This was a most unfortunate occurence because it gave President Armstrong a reason to start keeping track of my many Philmont Ranch violations.

On a more serious note, we had a great time and learned much. I was so impressed with the conference attendees and the Spirit of Philmont. I am recommitted to Scouting and have a number of pressing items that I want to make happen in our Stake.

Me on the Summit of the Tooth of Time. (Note the really cool T-shirt Shea gave me for Fathers Day--"I Am Wolverine."

A beautiful Sunrise from Lover's Leap.

Sunrise from Lover's Leap.

2 Romantic Hikers at the Lover's Leap Trailhead.

Lil D following her 30+mile Mountain Woman Trek.

Mountain Woman!

The Grows.

Friday, June 12, 2009

Cherry Blossom Infused Essence of Pomegranate--"Pro"

For years I have wondered about the Shewolf's obsession with shampoo. As you all know, she has amazingly beautiful hair. She has always been a striking brunette with tints of auburn highlights. There are many women who would kill for hair like hers. Ever since I met her, I have loved the smell and feel of her hair.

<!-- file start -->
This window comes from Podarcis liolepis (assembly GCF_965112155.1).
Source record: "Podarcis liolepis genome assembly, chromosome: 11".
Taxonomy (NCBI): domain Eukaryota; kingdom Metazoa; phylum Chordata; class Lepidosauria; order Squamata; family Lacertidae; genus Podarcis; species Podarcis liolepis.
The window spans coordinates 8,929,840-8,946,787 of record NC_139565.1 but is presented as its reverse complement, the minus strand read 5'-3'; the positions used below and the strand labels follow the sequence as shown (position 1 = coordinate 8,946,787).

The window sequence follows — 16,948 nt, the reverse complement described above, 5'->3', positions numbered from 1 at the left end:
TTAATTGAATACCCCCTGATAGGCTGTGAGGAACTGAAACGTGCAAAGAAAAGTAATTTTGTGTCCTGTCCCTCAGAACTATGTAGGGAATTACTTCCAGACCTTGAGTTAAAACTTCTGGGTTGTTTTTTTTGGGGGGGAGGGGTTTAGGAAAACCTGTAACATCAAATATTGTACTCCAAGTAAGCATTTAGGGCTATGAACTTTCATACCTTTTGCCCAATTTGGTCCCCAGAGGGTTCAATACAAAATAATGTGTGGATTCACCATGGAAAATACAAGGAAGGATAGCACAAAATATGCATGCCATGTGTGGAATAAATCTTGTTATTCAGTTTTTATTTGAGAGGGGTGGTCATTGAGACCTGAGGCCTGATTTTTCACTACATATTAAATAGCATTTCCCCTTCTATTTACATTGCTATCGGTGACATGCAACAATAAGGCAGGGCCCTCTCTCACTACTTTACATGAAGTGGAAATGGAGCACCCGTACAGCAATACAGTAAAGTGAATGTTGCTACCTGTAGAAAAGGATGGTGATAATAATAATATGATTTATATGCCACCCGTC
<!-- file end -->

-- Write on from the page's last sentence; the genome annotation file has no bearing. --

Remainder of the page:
As many of my faithful readers know, I loathe having to reveal personal (and embarrassing) vignettes on a blog with a world wide readership, but candor has become an expectation of my readership. So here we go, again...Some months ago, the Shewolf asked me what shampoo I preferred. She was considering changing her shampoo from Cherry Blossom Infused Essence of Pomegranate--Pro (or something that sounds alot like that) to Revitalized Herbal Essence of Lustere--Salon Style (or something that sounds alot like that). I just looked at her quizically. What does a manly man with no head hair say to a question like that? I have used nothing but a simple bar of soap on every part of my body for at least 2 decades. I wondered how could she not know that? I honestly cannot distinguish the quality of hair on my pate from that on my elbow (or any other body part). It all needs to be cleaned; and I can think of nothing better to handle the job than a very manly bar of Irish Spring, or in a pinch a bar of Dove handsoap. While I am satisfied with any bar of soap, the reason, I prefer Irish Spring is primarily due to the ad that used to run on TV many years ago, which showed a tall, and ruggedly handsome sailor stepping off a fishing boat onto the wharf into the arms of a really hot, fawning brunette, and tossing a bar of soap to some admiring young boy who would undoubtedly grow up someday and be just as smooth with the women. Being so manly that a beautiful and adoring brunette would be waiting on the wharf mysteriously had something to do with using Irish Spring. The effectiveness of this ad is truly puzzling to me. Everytime I have stepped off a boat, I usually smell like fish. Somehow the geniuses on Madison Avenue were able to create a loyalty to Irish Spring based upon an image of a incredibly hunky sailor and a mildly annoying Irish tune whistling in the background. Now while this sounds incredibly stupid, look at me: I have mostly used Irish Spring for my entire life and I did manage to land a gorgeous brunette who has stayed with me for almost 30 years now (and as many of you know, I have at times smelled a lot like fish). This might explain my preference for Irish Spring. So when the Shewolf suggests that I try something like Satin Extreme Pantene with Essence of Apple Sheen--Pro X, I comfortably think of the image of the sailor in the Irish Spring ad from my childhood and with confidence know that any shampoo she suggests cannot possibly improve my looks, or my life.